Is Nationalism still Europe’s Dominant Political Ideology?

Four historians consider whether the continent that gave the world the nation state still remains in its thrall.

A propaganda poster for the Vichy Regime, c.1940-1942. Wiki Commons.

‘The nationalist dream – of a world composed of self-contained nation states – remains powerful’

Edin Hajdarpašić, Assistant Professor of History at Loyola University, Chicago

What’s distinctive about nationalism is not so much its alleged dominance as its proven adaptability and persistence. Even in the heyday of ‘nation fever’ during the ‘long 19th century’, from 1789-1914, nationalists rarely held exclusive sway in European politics as they competed with and borrowed from advocates of imperialism, capitalism, communism and other ‘isms’ of modernity. Amid this ideological tumult, nationalists of all stripes appealed to a shared notion summarised by the Italian patriot Giuseppe Mazzini: ‘Every nation a state, only one state for the entire nation.’ 

In Mazzini’s own century, it became obvious that politicians could weaponise this vague promise of self-determination for an enormous array of often contradictory claims over peoples, institutions and lands from Ireland to Germany to Bosnia-Herzegovina. At stake were not merely territorial disputes, but rather more enduring questions of classifying or reclassifying who belongs – and who does not – to a given national community in possession of its own state.

It’s tempting to believe that such issues have been ‘solved’ or rendered outdated by globalisation, but the nationalist dream – of a world composed of self-contained nation states – remains powerful. The appeal to protect one’s nation from threatening forces, external or internal, remains a potent ideological call that cuts across contemporary European politics.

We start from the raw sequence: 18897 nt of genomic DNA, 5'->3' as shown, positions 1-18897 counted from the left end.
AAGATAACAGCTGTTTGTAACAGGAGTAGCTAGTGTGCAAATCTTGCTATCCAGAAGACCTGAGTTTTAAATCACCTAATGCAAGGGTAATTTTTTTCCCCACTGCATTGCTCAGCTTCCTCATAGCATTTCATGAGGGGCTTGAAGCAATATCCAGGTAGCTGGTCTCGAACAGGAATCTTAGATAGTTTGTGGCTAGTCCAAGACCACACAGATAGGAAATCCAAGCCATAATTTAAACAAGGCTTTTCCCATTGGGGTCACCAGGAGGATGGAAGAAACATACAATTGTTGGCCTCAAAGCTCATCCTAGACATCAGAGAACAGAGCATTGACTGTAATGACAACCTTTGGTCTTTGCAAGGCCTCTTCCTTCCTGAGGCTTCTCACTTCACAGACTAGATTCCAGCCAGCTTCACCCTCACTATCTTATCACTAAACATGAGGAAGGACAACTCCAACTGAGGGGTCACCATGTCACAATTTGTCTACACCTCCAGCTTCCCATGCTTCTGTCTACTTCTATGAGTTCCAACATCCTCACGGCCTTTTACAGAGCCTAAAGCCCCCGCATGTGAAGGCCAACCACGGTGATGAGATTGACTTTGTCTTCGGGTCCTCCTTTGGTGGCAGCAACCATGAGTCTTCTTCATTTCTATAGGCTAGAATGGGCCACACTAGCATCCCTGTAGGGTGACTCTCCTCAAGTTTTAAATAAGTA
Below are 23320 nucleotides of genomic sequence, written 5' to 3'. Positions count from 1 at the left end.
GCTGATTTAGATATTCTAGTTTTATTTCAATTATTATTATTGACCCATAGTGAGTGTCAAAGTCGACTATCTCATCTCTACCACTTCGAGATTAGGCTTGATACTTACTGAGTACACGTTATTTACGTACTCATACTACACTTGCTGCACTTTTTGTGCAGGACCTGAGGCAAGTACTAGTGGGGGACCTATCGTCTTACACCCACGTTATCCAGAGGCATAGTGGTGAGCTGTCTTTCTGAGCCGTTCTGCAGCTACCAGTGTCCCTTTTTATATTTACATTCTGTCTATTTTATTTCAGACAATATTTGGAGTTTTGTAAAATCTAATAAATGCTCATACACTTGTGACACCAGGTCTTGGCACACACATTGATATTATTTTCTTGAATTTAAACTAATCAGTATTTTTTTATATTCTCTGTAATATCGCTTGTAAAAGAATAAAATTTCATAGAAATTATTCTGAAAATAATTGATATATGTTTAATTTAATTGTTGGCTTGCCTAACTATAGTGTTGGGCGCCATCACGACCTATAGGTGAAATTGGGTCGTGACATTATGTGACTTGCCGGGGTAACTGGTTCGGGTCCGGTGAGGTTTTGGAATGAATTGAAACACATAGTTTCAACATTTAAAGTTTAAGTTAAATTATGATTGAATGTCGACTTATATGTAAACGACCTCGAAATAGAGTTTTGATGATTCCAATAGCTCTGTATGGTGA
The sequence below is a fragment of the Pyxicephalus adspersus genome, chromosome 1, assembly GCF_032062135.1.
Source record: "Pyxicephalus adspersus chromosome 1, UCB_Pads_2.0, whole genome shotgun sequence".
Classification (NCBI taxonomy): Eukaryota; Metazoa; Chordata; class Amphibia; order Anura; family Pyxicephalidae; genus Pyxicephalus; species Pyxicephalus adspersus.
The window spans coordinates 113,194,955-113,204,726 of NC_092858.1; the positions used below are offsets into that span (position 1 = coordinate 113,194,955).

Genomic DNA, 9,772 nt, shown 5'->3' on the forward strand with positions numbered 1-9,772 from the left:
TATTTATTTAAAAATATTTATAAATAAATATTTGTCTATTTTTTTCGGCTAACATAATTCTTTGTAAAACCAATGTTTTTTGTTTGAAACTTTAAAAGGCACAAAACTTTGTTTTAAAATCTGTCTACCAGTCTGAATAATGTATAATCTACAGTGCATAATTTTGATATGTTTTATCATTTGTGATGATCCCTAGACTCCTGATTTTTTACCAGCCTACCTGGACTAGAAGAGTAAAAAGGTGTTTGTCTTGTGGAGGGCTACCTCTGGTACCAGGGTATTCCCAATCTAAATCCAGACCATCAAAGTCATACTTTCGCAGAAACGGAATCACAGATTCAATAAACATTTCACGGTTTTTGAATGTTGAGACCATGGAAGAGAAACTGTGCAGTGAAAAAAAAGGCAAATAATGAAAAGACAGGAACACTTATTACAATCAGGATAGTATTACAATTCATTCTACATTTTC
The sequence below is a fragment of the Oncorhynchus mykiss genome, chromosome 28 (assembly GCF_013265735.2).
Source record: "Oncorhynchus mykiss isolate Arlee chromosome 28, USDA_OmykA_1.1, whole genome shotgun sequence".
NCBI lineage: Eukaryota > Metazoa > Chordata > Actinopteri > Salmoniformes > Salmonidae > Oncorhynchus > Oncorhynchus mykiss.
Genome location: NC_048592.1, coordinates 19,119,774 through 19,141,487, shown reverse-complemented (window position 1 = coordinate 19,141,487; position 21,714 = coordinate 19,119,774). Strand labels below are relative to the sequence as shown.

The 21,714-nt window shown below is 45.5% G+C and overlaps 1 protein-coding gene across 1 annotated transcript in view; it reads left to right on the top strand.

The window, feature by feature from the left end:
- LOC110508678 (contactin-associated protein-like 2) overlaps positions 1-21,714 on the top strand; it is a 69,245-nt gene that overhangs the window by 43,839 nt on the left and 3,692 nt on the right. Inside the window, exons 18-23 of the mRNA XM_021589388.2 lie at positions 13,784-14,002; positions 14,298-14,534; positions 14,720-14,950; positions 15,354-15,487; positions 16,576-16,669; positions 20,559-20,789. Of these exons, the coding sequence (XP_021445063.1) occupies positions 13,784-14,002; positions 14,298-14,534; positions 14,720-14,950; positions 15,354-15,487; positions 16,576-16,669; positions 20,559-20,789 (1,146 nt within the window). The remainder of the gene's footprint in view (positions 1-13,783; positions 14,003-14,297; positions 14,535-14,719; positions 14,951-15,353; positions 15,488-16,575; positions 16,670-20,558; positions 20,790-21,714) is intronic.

Even proposals for territorial partitions are still with us. Most recently, the Slovene prime minister Janez Janša, who is slated to hold the presidency of the Council of the EU in 2021, has made proposals to change the boundaries of the former Yugoslav states to bring them more in line with their ethnic composition. The underlying belief here is that these nationalist projects remain unfinished, so some changes are needed to round out the jigsaw pieces and complete the European puzzle-map of nation states. But nationalism is not a project that can be finished like a jigsaw puzzle; it is unfinishable. If there is a related metaphor, it is that of Tetris, a game with no solution. It is impossible to complete a game of Tetris, but people continue to try.

‘There remains one form of nationalism which has been encouraged: supranationalism’

Francesca Morphakis, Researching a PhD at Leeds University on the Whitehall Elite, c.1919-1956

Measuring the prevalence of ideologies is no easy task. There are polls and elections that guide us in charting the popularity of leaders or parties that are seen to represent nationalist ideologies. Yet so many factors influence voting intentions and responses to polls that they are ultimately weak indicators. Such parties have won moderate victories across Europe in recent years, but this is hardly a ‘dominant’ display.